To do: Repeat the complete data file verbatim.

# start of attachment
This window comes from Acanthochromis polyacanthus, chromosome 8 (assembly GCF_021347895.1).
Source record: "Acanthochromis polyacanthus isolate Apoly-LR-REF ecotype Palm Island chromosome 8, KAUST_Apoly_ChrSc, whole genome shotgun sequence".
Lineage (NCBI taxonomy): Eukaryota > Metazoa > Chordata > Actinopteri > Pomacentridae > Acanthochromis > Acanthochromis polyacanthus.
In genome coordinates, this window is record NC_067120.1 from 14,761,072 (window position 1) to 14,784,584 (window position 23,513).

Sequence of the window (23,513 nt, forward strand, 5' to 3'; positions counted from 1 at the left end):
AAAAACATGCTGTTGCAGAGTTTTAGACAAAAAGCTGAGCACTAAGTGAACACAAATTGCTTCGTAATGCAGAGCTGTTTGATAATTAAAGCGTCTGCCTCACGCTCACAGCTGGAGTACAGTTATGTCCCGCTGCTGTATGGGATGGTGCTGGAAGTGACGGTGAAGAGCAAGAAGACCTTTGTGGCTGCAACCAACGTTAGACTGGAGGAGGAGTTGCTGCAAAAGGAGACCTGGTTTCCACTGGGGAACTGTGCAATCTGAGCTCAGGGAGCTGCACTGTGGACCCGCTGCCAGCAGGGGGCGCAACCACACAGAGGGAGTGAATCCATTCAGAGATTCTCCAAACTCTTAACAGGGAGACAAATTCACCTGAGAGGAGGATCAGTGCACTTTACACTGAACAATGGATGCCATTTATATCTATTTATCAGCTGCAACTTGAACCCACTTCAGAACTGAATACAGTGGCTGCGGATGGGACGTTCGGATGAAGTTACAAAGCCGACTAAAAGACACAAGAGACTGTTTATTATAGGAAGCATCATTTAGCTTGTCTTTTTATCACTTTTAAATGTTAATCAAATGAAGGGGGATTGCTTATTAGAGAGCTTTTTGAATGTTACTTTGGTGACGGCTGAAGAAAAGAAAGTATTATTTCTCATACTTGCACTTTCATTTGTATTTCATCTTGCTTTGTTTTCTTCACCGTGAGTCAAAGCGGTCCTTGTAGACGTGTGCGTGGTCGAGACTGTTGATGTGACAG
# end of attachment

This window comes from Acanthochromis polyacanthus, chromosome 8 (assembly GCF_021347895.1).
Source record: "Acanthochromis polyacanthus isolate Apoly-LR-REF ecotype Palm Island chromosome 8, KAUST_Apoly_ChrSc, whole genome shotgun sequence".
Lineage (NCBI taxonomy): Eukaryota > Metazoa > Chordata > Actinopteri > Pomacentridae > Acanthochromis > Acanthochromis polyacanthus.
In genome coordinates, this window is record NC_067120.1 from 14,761,072 (window position 1) to 14,784,584 (window position 23,513).

Sequence of the window (23,513 nt, forward strand, 5' to 3'; positions counted from 1 at the left end):
AAAAACATGCTGTTGCAGAGTTTTAGACAAAAAGCTGAGCACTAAGTGAACACAAATTGCTTCGTAATGCAGAGCTGTTTGATAATTAAAGCGTCTGCCTCACGCTCACAGCTGGAGTACAGTTATGTCCCGCTGCTGTATGGGATGGTGCTGGAAGTGACGGTGAAGAGCAAGAAGACCTTTGTGGCTGCAACCAACGTTAGACTGGAGGAGGAGTTGCTGCAAAAGGAGACCTGGTTTCCACTGGGGAACTGTGCAATCTGAGCTCAGGGAGCTGCACTGTGGACCCGCTGCCAGCAGGGGGCGCAACCACACAGAGGGAGTGAATCCATTCAGAGATTCTCCAAACTCTTAACAGGGAGACAAATTCACCTGAGAGGAGGATCAGTGCACTTTACACTGAACAATGGATGCCATTTATATCTATTTATCAGCTGCAACTTGAACCCACTTCAGAACTGAATACAGTGGCTGCGGATGGGACGTTCGGATGAAGTTACAAAGCCGACTAAAAGACACAAGAGACTGTTTATTATAGGAAGCATCATTTAGCTTGTCTTTTTATCACTTTTAAATGTTAATCAAATGAAGGGGGATTGCTTATTAGAGAGCTTTTTGAATGTTACTTTGGTGACGGCTGAAGAAAAGAAAGTATTATTTCTCATACTTGCACTTTCATTTGTATTTCATCTTGCTTTGTTTTCTTCACCGTGAGTCAAAGCGGTCCTTGTAGACGTGTGCGTGGTCGAGACTGTTGATGTGACAG